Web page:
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Sydney Leroux: Syd the Sub

Like many U.S. Women’s National Team players, Sydney Leroux has been adjusting to the change from being a 90-minute player to a reserve. It’s so far, so good, for “Syd the Kid” and when she does get into a game, she knows what’s expected of her. And even better for the former UCLA star, it’s fun.

© Stephen Brashear/U.S. Soccer

Sydney Leroux

IN THE IMAGE: Young forward Sydney Leroux already has seven goals in just eight games played in 2012.

For the first two years of her full international career, U.S. forward Alex Morgan played a role as a super sub, with U.S. head coach Pia Sundhage
using her as a late-game addition to the U.S. attack. She almost always added tremendous spark, scoring some massively important goals. Sundhage let
that talent simmer on the bench until it was perfectly ready to be served into a starting role. Sundhage knew that she shouldn’t put too much on
Morgan’s shoulders too quickly, so she did what great coaches do: put her player in a position to succeed.

Morgan is now a starter and the USA’s leading scorer in 2012.

Now, it’s Sydney Leroux’s turn to start cooking.

The rambunctious striker, who is brimming with strength, speed and tenacity, partnered with Morgan to become the USA’s main scoring threats in winning
the 2008 FIFA U-20 Women’s World Cup. Now she’s playing the role of the first forward off the pine. Like Morgan, she was a college and Youth National
Team star. And like Morgan, she understands her place on the team, embraces it and plays it well.

“If I were starting, I would have to save my energy a little bit more,” said the 22-year-old Leroux. “If I know if I only have 15 minutes, my plan is
to give the defense the worst 15 minutes of their game. My job is to run and get in behind, cause havoc and be a threat. If I were a starter, I would
pick and choose my moments, but when I get in at the end of the game I feel like every moment is my moment.”

It didn’t hurt that Leroux got a big dose of confidence early in her career. In just her second career cap,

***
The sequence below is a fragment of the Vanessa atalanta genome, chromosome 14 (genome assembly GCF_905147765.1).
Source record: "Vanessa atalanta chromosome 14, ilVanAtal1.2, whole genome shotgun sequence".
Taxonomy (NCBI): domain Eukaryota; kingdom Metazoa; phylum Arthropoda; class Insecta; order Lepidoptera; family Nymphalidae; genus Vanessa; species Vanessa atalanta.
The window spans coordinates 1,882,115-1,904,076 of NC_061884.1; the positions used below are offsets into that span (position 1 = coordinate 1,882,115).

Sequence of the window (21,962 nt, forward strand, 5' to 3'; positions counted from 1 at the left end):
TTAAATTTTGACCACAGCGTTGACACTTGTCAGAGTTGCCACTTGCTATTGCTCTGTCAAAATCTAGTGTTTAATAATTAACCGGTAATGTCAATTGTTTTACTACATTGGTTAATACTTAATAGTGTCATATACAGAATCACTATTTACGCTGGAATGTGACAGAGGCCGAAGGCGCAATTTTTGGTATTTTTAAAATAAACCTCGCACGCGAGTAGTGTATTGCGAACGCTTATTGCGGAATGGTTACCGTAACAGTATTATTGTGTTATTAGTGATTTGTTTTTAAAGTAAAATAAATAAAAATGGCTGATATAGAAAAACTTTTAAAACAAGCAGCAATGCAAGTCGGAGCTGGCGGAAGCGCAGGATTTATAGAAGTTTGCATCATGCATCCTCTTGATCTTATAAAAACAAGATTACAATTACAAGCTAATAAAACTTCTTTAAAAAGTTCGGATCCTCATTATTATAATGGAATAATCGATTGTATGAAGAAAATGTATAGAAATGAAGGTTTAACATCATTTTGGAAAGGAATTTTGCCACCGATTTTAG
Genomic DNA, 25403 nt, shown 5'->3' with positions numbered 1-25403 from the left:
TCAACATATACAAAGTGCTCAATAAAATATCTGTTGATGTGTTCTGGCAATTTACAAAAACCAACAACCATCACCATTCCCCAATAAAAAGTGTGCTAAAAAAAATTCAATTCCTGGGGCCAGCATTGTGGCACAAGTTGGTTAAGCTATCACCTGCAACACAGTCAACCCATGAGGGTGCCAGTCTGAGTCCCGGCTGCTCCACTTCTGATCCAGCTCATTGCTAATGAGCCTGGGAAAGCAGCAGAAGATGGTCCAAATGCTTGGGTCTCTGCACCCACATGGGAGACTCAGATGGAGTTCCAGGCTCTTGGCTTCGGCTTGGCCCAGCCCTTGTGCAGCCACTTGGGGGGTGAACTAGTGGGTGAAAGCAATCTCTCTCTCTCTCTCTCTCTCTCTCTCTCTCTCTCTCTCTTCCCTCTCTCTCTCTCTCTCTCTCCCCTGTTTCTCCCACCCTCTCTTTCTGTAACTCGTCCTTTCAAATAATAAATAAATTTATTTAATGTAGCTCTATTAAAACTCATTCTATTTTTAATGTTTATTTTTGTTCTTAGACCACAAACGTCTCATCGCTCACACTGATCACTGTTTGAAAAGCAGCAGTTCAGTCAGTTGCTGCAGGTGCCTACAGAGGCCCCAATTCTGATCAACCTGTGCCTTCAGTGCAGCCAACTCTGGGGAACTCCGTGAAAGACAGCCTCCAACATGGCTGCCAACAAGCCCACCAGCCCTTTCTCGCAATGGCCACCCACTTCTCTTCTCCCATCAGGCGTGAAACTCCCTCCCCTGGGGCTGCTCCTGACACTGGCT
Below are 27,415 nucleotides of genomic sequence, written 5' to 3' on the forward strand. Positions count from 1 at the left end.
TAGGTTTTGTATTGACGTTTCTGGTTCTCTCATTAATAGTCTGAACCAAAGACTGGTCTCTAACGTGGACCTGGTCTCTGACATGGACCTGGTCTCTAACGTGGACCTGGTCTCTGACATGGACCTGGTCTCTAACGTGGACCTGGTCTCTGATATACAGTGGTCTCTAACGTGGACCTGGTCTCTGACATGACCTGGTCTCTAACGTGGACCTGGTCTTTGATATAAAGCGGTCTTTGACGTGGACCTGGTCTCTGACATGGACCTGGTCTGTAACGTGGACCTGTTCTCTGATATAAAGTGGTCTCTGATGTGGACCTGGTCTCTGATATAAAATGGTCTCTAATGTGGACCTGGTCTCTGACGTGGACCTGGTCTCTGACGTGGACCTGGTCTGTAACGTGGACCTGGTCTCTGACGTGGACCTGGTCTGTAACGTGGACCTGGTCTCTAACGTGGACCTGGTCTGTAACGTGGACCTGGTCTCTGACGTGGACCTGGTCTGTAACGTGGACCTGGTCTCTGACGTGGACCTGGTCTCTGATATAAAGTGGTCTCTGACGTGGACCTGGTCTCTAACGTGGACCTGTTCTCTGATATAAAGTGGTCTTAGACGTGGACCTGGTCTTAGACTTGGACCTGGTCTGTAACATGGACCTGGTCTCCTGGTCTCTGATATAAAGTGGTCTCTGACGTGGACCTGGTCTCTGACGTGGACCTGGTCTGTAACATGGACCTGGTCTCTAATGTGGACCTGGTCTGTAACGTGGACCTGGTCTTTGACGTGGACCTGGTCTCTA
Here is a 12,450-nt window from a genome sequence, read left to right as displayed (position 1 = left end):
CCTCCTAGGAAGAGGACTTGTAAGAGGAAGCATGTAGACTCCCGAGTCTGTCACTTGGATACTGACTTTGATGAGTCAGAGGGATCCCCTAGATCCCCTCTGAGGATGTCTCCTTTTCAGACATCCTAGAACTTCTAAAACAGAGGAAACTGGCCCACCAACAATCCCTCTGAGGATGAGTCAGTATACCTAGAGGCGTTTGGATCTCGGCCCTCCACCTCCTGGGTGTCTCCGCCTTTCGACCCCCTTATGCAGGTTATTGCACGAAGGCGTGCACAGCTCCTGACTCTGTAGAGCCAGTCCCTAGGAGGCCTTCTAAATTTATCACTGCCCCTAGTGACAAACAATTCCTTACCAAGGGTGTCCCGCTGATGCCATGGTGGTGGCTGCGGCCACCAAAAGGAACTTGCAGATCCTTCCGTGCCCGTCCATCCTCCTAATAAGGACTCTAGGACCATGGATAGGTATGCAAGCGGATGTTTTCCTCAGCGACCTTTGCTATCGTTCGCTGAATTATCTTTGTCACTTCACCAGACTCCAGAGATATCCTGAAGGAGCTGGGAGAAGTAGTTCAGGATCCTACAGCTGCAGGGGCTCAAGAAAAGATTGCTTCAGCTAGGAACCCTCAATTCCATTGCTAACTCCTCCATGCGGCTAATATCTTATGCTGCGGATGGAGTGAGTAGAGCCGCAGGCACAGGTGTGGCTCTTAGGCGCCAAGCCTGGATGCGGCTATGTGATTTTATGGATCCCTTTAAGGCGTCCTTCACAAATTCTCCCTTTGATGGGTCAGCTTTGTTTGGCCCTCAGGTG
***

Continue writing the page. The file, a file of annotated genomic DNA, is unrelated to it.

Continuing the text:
earned last January during Olympic qualifying in her hometown of Vancouver, Canada
, she came into the game at halftime and scored five goals in a 13-0 victory against Guatemala. That outburst tied a U.S. record for goals in a game.

“I hadn’t played a lot so I kind of felt I had to go in and prove myself,” said Leroux.

At the Algarve Cup in Portugal in March, she proved – to her coaches and herself – that her scoring binge wasn’t a fluke, as she tallied twice as a sub
against two of the world’s stronger teams, scoring against Denmark and Norway.

“The Algarve Cup really helped me,” said Leroux. “I wasn’t sure I could get the job done in limited time. After the first goal, I was like, ‘Whew, I
scored.’ The second came off a cross from Amy Rodriguez, and then I told myself, ‘This can be done. I can play this role.’”

“Even though she has a small role, her chance to make the Olympic team is to be loyal to that role and do it the best she can,” said U.S. head coach
Pia Sundhage. “At the end of the day, she has the chance to prove that she can come on, change the game a little bit and make the difference.”

Leroux admits to liking the underdog role, to being that young and relatively unknown player coming off the bench with the responsibility of creating
chances. Leroux has played in eight of the USA’s 12 games so far this year, logging 172 total minutes. That’s an average of about 20 minutes a game,
and that includes her full half against Guatemala. She plans take advantage of every minute.

“I get all excited while I’m warming up,” said Leroux. “It doesn’t look like it because I keep my game face on, but I am definitely smiling inside. Pia
has told me what my role is and what she expects from me and that is always appreciated by a player. I see it as my getting the chance to go crazy for
15 minutes, and I have all the freedom in the world. When I get in, it’s go time for me, and that’s what I like about this role.”

Leroux is not known for her patience, but seeing how Morgan evolved into the player she is today gave her a crystal clear picture of how to earn a
regular place on the WNT.

“I didn’t expect to come in and play right away,” said Leroux. “I know you have to work your way up. Sometimes it takes a couple of months, and
sometimes it takes a couple of years. I’m ready to commit for as long as it takes.”

Sundhage says that while Leroux’s role is similar to Morgan’s last year, there might also be some tweaks.

“Last year we kept Abby [Wambach] on with Alex coming off the bench,” said Sundhage. “Now if Alex continues playing like she has been, and rarely want
to take Abby off, we have a different way to add pressure to the opponents with Alex, Abby and Syd.”

And if “Syd the Kid” has her way, that won’t be too much fun for opponents.

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